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Hazards from Post-Eruption Excess Sediment at Mount St. Helens

Excess sediment is a lasting legacy of eruptions, especially those that destroy vegetation or deposit significant volumes of debris in watersheds.

Sediment retention dam on the North Fork Toutle River is designed to help stop downstream movement of sediment near where it begins on Mount St. Helens' debris avalanche deposit.  (Credit: Brantley, Steve. Public domain.)

Erosion of 1980 deposits at Mount St. Helens continues to produce high sediment loads in the Toutle and lower Cowlitz Rivers, far in excess of pre-eruption conditions. Deposition of the sediment decreases carrying capacity of channels and increases flood risk. High sediment loads also affect aquatic habitats and can have adverse impacts on important fish resources.

The lahars that occurred after the 1980 eruption dumped excess sediment into the Toutle and Cowlitz Rivers, as well as in the channel of the Columbia River. Channel capacity of the Cowlitz River was reduced from 2,200 to 206 cubic meters per second (76,000 to 7,300 cubic feet).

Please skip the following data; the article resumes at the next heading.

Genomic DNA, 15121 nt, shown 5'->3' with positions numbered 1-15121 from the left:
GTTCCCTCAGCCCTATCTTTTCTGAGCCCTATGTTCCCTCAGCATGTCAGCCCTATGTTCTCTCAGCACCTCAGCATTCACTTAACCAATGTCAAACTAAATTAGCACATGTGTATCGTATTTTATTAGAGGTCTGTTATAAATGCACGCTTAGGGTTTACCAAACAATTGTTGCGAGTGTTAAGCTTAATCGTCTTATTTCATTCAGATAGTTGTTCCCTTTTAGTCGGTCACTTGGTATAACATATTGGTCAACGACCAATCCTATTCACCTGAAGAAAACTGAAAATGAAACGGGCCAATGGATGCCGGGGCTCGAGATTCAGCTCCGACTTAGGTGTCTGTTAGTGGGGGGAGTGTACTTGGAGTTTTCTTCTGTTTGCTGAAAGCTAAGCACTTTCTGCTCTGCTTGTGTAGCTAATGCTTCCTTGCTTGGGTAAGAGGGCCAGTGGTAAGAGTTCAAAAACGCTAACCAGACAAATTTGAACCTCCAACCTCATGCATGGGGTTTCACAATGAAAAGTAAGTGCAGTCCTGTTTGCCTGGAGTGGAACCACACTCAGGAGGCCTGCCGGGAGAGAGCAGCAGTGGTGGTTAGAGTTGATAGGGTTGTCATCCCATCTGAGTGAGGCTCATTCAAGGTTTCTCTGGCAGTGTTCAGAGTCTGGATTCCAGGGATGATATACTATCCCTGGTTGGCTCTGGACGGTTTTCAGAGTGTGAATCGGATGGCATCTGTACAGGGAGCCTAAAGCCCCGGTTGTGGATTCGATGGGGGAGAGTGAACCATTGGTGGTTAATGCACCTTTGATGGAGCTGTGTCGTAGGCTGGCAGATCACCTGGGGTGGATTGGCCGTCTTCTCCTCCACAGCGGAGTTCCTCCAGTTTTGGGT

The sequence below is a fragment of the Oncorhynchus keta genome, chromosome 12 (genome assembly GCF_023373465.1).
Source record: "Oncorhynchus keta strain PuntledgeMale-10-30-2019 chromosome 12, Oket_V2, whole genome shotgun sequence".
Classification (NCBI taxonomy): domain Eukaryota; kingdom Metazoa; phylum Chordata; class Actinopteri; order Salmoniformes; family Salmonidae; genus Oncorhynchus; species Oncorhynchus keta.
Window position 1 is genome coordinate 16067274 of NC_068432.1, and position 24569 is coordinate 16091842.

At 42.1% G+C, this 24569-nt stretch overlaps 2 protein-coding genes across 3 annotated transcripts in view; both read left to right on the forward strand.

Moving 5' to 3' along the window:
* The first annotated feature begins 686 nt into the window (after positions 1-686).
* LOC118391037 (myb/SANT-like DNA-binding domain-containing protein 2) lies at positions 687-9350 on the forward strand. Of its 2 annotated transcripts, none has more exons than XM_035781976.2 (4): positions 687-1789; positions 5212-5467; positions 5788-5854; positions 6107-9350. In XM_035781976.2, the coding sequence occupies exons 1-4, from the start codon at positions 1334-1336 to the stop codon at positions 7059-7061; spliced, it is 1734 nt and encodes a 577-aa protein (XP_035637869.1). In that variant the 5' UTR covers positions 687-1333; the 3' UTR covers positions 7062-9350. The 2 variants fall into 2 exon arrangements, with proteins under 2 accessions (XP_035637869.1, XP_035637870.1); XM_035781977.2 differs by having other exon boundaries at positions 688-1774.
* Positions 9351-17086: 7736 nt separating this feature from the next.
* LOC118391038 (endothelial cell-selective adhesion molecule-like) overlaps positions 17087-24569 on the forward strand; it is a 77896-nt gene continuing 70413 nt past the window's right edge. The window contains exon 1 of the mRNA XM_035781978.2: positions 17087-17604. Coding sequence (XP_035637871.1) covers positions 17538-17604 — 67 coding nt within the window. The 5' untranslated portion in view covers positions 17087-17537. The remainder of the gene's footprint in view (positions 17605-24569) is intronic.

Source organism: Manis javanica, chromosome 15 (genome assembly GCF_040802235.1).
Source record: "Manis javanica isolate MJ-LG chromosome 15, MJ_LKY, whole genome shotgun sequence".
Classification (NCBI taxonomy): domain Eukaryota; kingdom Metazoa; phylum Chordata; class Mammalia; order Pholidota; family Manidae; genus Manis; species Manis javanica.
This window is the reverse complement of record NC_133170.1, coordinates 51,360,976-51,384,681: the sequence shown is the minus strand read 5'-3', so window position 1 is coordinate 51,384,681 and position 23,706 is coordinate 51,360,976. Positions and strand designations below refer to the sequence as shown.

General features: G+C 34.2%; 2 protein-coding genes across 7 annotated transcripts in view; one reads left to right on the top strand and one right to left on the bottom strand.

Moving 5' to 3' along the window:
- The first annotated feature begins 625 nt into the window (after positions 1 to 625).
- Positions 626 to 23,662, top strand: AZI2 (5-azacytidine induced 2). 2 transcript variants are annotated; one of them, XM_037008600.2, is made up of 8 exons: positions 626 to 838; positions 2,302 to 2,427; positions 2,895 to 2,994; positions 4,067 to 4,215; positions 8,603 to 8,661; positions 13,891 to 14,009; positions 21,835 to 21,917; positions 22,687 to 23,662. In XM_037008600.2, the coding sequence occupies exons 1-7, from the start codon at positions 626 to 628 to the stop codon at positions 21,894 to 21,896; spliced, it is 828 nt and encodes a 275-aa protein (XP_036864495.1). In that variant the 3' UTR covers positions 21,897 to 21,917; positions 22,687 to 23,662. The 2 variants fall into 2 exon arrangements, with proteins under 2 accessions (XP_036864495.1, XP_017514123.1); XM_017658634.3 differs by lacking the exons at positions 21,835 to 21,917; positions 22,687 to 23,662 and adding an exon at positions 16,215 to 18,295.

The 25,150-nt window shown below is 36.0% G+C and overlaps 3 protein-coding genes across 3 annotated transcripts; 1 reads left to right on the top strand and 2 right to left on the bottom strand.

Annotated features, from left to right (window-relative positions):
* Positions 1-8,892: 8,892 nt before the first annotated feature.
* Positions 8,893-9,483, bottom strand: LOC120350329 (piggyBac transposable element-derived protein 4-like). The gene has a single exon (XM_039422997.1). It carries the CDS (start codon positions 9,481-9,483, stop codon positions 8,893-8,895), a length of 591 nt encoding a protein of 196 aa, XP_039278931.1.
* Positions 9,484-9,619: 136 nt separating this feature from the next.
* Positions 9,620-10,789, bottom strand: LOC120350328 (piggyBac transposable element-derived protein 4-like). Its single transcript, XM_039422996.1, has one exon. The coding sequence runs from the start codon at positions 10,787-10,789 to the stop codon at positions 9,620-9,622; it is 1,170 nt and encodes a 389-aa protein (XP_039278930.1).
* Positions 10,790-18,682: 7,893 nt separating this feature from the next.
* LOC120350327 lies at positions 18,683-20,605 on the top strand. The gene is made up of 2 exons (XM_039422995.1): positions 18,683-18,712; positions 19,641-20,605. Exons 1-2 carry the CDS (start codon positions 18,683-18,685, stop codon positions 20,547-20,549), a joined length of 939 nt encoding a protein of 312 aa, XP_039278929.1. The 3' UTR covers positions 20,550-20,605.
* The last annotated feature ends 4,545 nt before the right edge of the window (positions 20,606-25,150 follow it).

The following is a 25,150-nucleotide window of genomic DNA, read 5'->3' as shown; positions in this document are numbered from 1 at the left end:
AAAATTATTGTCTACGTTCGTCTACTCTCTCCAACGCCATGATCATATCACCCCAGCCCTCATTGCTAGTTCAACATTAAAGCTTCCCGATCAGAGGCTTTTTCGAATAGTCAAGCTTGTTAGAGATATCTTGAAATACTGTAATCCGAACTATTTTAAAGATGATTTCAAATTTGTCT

In order to mitigate some of the risk associated with reduced channel capacity caused by the May 18, 1980, eruption of Mount St. Helens, the U.S. Army Corps of Engineers removed enough material from the Toutle, Cowlitz, and Columbia River channels to build a 12 lane highway, one-foot thick from New York City to San Francisco, CA. In addition, the Corps constructed a Sediment- Retention Structure (SRS) in the upper North Fork Toutle River valley to reduce sediment loads in the Cowlitz and Columbia rivers. The SRS has trapped a large amount of sediment, but in recent years its effectiveness has diminished and projects are underway to improve its performance.

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